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North Carolina health experts talk about ways to improve rural medicine across the state

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This past Tuesday, the North Carolina Healthcare Association had rural health experts speak about how their hospitals and health systems in rural North Carolina are reimagining health care to ensure their communities have the resources they need close to home.

Executives and rural healthcare leaders from St. Luke’s Hospital, UNC Health Wayne, UNC Health Blue Ridge, Dosher Memorial Hospital, and ECU Health spoke on their efforts to improve access and care in rural communities with outside-of-the-box thinking and collaborative partnerships.

Brian Floyd of ECU Health noted that despite the Hill–Burton Act providing federal grants to states for the construction of new community hospitals that would be operated on a nonprofit basis, it was hard to realistically keep them open once those funds stopped and demand increased:

“They were never sustainable capital investments to begin with, without state and federal partnerships, to put those dollars in place to build those community hospitals. So we would be foolish to assume that they can just thrive in the absence of more invested interest of the local communities," Floyd said.

Despite that difficult reality, experts also talked about ways to garner community support for local, rural hospitals.

Kathy Bailey of UNC Health Blue Ridge noted that hospitals are more than a physical lifeline for communities: “We are the economic pillars for so many of our communities where we're the largest employer, usually.”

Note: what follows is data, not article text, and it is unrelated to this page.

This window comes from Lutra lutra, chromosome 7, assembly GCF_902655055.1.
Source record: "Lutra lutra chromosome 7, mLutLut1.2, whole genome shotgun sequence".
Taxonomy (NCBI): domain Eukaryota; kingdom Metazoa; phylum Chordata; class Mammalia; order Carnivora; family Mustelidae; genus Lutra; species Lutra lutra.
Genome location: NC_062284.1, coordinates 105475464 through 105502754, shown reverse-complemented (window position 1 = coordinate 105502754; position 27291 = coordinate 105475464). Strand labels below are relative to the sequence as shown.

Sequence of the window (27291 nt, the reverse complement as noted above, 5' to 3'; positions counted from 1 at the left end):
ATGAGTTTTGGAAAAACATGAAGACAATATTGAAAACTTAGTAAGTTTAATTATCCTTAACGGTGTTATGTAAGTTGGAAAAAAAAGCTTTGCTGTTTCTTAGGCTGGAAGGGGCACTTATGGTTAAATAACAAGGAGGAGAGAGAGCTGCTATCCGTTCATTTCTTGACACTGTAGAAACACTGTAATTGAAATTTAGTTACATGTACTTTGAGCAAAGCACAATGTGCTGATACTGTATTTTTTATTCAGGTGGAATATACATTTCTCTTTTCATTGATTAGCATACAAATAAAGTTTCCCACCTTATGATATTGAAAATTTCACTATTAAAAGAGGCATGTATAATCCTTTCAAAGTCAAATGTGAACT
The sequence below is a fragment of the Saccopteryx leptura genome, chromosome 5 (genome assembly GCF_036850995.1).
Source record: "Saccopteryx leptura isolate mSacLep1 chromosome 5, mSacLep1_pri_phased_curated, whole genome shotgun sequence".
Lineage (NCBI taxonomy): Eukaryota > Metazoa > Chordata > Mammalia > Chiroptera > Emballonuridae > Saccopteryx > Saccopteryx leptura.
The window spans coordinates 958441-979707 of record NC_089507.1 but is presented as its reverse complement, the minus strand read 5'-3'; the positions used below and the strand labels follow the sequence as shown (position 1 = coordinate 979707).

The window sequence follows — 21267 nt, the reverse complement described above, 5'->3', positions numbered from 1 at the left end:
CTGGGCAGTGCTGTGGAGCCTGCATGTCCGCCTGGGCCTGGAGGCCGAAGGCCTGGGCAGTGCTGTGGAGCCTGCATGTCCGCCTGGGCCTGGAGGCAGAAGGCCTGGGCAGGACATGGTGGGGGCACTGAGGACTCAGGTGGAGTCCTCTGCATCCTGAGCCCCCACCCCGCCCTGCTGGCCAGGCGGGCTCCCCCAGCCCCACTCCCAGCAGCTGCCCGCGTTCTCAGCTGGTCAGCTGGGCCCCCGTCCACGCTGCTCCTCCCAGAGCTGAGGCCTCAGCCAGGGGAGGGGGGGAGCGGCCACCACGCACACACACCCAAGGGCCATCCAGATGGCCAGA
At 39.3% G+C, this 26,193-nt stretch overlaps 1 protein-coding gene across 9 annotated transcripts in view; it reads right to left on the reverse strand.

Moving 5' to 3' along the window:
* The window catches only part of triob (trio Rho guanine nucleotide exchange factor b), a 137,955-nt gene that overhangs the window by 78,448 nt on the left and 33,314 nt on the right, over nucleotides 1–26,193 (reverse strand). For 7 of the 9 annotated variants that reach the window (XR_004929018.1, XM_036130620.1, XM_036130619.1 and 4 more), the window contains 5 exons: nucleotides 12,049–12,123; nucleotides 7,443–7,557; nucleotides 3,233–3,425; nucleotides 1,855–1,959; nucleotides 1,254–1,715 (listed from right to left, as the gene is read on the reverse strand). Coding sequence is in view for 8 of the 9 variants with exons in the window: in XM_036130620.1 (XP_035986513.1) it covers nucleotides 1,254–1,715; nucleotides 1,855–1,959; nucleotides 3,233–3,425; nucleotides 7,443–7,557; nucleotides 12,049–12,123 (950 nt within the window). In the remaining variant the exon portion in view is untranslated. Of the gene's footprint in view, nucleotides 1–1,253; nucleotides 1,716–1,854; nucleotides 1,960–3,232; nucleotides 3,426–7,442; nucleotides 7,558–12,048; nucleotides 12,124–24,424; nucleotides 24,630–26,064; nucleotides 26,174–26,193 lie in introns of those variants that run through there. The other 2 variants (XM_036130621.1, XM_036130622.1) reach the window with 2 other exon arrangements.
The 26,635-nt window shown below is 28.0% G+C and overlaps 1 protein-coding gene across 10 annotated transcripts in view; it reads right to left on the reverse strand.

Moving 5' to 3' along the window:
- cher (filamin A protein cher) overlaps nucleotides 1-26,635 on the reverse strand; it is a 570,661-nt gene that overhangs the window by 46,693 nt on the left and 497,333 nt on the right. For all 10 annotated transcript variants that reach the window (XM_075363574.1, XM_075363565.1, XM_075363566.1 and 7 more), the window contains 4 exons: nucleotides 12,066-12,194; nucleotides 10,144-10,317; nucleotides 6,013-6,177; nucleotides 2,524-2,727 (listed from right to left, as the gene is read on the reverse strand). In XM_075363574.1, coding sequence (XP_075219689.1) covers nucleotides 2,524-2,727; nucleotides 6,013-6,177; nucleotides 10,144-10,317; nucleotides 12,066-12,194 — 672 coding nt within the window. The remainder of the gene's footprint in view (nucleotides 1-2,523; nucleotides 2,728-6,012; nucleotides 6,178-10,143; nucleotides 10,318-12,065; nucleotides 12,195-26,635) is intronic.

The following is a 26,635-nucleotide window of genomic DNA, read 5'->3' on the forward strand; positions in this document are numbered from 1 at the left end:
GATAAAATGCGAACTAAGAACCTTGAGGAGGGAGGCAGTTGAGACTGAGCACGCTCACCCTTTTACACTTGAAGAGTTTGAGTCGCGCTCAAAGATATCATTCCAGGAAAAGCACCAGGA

Experts discussed the need for community support — basically, trusting a local rural hospital and using its resources instead of traveling to larger hospitals in metro areas.

Longer term, experts talked about establishing a pipeline — getting rural children interested in healthcare at an early age, and training medical residents at rural hospitals — all with the hope they’ll pursue working in rural healthcare.

“Because we have to grow our own for those rural communities, not just a big pool of people that can go anywhere in the nation. We need the people in those communities to want to be in those communities and serve those communities through their local hospitals. Nothing works better. Trying to move people from urban environments into those rural environments can be very challenging. But the student that grows up in that community is the best, most likely candidate to help fill those gaps in the future," Floyd said.

The introduction of Telehealth services has been a game-changer for accessibility, Bailey noted that their hospital set up a “virtual hospital” during the COVID-19 pandemic from 2020-2022, and successfully served over 12,000 patients. However, experts still noted that not everyone has access to reliable technology nearby.

Experts also discussed mobile health clinics and services, especially those that provide care to the under- and uninsured, as a way to make sure communities don’t feel forgotten.

The bottom line? Rural hospitals need outside financial investment, and internal community investment through engagement and job opportunities. Future healthcare workers have to see and commit to the vision of rural care, and be willing to work in those hard-to-reach places.

Camille hails from Long Island, NY and graduated from Boston University with a BS in Journalism and double minors in Classical Civilizations and Philosophy. Her story focus revolves her deep care for children, young adults and mental health. You can reach her at cmojica@whqr.org.